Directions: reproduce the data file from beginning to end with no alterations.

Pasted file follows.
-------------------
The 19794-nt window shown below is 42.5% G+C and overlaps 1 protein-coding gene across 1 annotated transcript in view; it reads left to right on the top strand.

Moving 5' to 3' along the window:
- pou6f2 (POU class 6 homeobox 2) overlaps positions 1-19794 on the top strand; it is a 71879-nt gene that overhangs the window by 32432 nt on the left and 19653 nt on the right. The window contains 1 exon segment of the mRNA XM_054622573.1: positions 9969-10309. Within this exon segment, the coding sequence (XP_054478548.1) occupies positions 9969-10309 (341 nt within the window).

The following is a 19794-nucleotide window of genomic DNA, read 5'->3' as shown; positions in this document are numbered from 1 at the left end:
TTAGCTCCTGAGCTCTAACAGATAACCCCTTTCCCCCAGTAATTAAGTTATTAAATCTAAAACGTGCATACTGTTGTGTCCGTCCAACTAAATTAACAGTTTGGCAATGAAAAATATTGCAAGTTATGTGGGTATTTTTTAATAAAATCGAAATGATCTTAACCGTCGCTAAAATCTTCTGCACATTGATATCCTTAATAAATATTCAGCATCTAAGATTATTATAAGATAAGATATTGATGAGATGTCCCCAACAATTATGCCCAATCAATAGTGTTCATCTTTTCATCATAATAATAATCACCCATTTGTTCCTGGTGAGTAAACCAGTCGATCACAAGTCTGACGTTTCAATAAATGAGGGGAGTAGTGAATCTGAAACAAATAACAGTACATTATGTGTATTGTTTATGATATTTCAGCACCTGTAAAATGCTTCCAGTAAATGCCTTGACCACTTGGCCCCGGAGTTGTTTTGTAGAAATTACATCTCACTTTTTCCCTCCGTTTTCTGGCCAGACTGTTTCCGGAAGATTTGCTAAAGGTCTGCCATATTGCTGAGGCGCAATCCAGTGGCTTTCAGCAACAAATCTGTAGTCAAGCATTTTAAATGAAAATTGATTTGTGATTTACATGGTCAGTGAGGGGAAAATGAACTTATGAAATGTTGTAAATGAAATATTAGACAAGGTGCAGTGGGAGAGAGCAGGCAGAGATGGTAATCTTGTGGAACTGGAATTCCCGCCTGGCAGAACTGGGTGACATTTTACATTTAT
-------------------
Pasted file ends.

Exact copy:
The 19794-nt window shown below is 42.5% G+C and overlaps 1 protein-coding gene across 1 annotated transcript in view; it reads left to right on the top strand.

Moving 5' to 3' along the window:
- pou6f2 (POU class 6 homeobox 2) overlaps positions 1-19794 on the top strand; it is a 71879-nt gene that overhangs the window by 32432 nt on the left and 19653 nt on the right. The window contains 1 exon segment of the mRNA XM_054622573.1: positions 9969-10309. Within this exon segment, the coding sequence (XP_054478548.1) occupies positions 9969-10309 (341 nt within the window).

The following is a 19794-nucleotide window of genomic DNA, read 5'->3' as shown; positions in this document are numbered from 1 at the left end:
TTAGCTCCTGAGCTCTAACAGATAACCCCTTTCCCCCAGTAATTAAGTTATTAAATCTAAAACGTGCATACTGTTGTGTCCGTCCAACTAAATTAACAGTTTGGCAATGAAAAATATTGCAAGTTATGTGGGTATTTTTTAATAAAATCGAAATGATCTTAACCGTCGCTAAAATCTTCTGCACATTGATATCCTTAATAAATATTCAGCATCTAAGATTATTATAAGATAAGATATTGATGAGATGTCCCCAACAATTATGCCCAATCAATAGTGTTCATCTTTTCATCATAATAATAATCACCCATTTGTTCCTGGTGAGTAAACCAGTCGATCACAAGTCTGACGTTTCAATAAATGAGGGGAGTAGTGAATCTGAAACAAATAACAGTACATTATGTGTATTGTTTATGATATTTCAGCACCTGTAAAATGCTTCCAGTAAATGCCTTGACCACTTGGCCCCGGAGTTGTTTTGTAGAAATTACATCTCACTTTTTCCCTCCGTTTTCTGGCCAGACTGTTTCCGGAAGATTTGCTAAAGGTCTGCCATATTGCTGAGGCGCAATCCAGTGGCTTTCAGCAACAAATCTGTAGTCAAGCATTTTAAATGAAAATTGATTTGTGATTTACATGGTCAGTGAGGGGAAAATGAACTTATGAAATGTTGTAAATGAAATATTAGACAAGGTGCAGTGGGAGAGAGCAGGCAGAGATGGTAATCTTGTGGAACTGGAATTCCCGCCTGGCAGAACTGGGTGACATTTTACATTTAT